Gard Marine and Energy Ltd v China National Chartering Co Ltd and Others: ComC 30 Jul 2013

The vessel ‘Ocean Victory’ grounded in 2006 entering a port in a storm.
Held: In the first action, that the intermediate charterers were liable to the demise charterers for breach of the safe port warranty in the time charter, and likewise, in the third-party proceedings, that the charterers were liable to the intermediate charterers for breach of the safe port warranty in the sub-charter. The court rejected the charterers’ argument that the cause of the casualty was not the breach of the safe port warranty, but rather the master’s navigational decision to put to sea in extreme conditions, and also the charterers’ contention that the demise charterers, were not, even assuming a breach of the safe port warranty, liable to the owners in respect of the loss of the vessel, and that, in the circumstances, the demise charterers had suffered no loss in respect of the loss of the vessel, and accordingly had no claim to pass on to the intermediate charterers, or, in turn, the charterers. The casualty was caused by the unsafety of the port in breach of the safe port undertaking in the time charters.
The Court awarded Gard substantial damages, namely the agreed value of the vessel (US$88.5m), damages in respect of liability for SCOPIC expenses (US$12m), damages for wreck removal expenses (US$34.5m) and damages for loss of hire (US$2.7m).
The events which led to the grounding and subsequent loss of the vessel were: ‘The danger facing OCEAN VICTORY was one which was related to the prevailing characteristics of Kashima. The danger flowed from two characteristics of the port, the vulnerability of the Raw Materials Quay to long swell and the vulnerability of the Kashima Fairway to northerly gales caused by a local depression. It may well be a rare event for these two events to occur at the same time but nobody at the port could, I consider, be surprised if they did. There is no meteorological reason why they should not occur at the same time. Long waves were clearly a feature of the port (as they must be of any port facing the Pacific) and low pressure systems generating gale force winds cannot, in my judgment, be regarded as abnormal. I do not consider that the juxtaposition of long waves and a low pressure system generating gale force winds from the north amounts to an abnormal occurrence unrelated to the characteristics of Kashima. Long waves may give rise to a need for a vessel to leave the port. It may be a matter of chance whether at that time there is also a low pressure system generating gale force winds from the north but I am unable to accept that such winds are so rare that they cannot be said to be a feature of the port. It is not without significance that the Guide to Port Entry notes that during periods of northerly swell the entry channel is fully exposed and that vessels at low speed generally have difficulty in steering.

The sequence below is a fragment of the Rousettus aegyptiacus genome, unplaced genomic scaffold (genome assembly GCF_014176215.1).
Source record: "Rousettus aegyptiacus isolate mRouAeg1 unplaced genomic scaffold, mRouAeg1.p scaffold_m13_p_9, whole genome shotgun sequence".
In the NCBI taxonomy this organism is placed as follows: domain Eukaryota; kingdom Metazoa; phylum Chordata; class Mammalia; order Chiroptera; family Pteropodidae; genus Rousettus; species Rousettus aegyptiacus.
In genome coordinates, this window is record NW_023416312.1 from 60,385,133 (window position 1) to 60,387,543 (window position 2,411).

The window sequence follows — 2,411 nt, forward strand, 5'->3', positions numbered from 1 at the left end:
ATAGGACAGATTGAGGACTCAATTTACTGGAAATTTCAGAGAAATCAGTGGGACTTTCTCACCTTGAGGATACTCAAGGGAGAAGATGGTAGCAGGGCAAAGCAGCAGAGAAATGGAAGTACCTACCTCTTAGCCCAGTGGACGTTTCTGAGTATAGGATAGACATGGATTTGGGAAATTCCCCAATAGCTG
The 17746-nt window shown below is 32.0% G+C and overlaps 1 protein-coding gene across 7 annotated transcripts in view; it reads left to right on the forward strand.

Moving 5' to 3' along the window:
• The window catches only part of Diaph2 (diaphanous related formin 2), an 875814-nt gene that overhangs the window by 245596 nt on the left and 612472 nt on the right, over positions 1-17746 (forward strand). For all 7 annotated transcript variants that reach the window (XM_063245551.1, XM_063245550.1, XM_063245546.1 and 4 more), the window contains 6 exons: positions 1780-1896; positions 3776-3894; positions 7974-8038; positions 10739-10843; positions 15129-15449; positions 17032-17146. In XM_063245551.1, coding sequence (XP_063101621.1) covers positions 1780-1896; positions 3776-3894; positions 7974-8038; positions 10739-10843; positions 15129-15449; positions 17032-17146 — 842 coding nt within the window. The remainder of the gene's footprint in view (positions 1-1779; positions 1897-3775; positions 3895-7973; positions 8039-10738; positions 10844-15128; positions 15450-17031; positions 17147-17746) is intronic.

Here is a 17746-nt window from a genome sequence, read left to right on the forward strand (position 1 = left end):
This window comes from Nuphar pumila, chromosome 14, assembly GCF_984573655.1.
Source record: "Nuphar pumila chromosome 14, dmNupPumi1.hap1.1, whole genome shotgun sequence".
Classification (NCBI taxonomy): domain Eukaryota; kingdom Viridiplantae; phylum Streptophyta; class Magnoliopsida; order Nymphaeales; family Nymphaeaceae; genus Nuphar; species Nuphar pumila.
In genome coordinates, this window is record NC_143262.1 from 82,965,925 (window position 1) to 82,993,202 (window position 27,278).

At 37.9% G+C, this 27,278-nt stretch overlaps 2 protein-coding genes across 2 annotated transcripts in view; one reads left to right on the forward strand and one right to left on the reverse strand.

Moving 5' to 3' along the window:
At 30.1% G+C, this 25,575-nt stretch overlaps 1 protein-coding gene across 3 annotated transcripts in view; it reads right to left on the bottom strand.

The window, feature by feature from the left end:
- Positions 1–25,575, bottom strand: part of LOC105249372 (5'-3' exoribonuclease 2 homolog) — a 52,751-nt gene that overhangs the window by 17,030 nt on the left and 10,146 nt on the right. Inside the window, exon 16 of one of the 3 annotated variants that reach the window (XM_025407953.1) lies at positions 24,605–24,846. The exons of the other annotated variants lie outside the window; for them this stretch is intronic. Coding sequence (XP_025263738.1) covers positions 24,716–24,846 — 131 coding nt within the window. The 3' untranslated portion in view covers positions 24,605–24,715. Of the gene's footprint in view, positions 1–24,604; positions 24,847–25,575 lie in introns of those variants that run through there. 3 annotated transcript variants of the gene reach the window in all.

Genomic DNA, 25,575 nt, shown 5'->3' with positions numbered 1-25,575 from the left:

It may be that the storm which affected the port on 24 October 2006 was one of the most severe storms to have affected Kashima in terms of severity, speed of deterioration and duration as suggested by Mr Lynagh’s analysis of its characteristics. But the relevant characteristics are those which give rise to the danger, namely the occurrence of long waves and northerly gales. Neither long waves nor northerly gales can be described as rare. Even if the concurrent occurrence of those events is a rare event in the history of the port such an event flows from characteristics or features of the port.’


Teare J


[2013] EWHC 2199 (Comm), [2013] 2 CLC 322, [2014] 1 Lloyd’s Rep 59, [2013] 2 All ER (Comm) 1058




England and Wales


CitedTyco Fire and Integrated Solutions (UK) Ltd v Rolls-Royce Motor Cars Ltd CA 2-Apr-2008
. .
BindingCMA CGM Sa v Classica Shipping Co Ltd ‘The CMA Djakarta’ CA 12-Feb-2004
The charterers were held liable to the shippers for the cost of repairing the vessel when containers containing bleach exploded. The charterers had established a compensation limitation fund in France.
Held: The liability of the charterers was . .

Cited by:

Appeal fromGard Marine and Energy Ltd v China National Chartering Co Ltd CA 22-Jan-2015
The Ocean Victory went aground in a storm in Kashima port. The court was now asked (i) what, as a matter of law, was the correct test for an abnormal occurrence; (ii) in particular, was the judge correct to hold that the combination of two weather . .
At First InstanceGard Marine and Energy Ltd and Another v China National Chartering Company Ltd and Another SC 10-May-2017
The dispute followed the grounding of a tanker the Ocean Victory. The ship was working outside of a safe port requirement in the charterparty agreement. The contract required the purchase of insurance against maritime war and protection and . .
Lists of cited by and citing cases may be incomplete.


Updated: 05 August 2022; Ref: scu.513727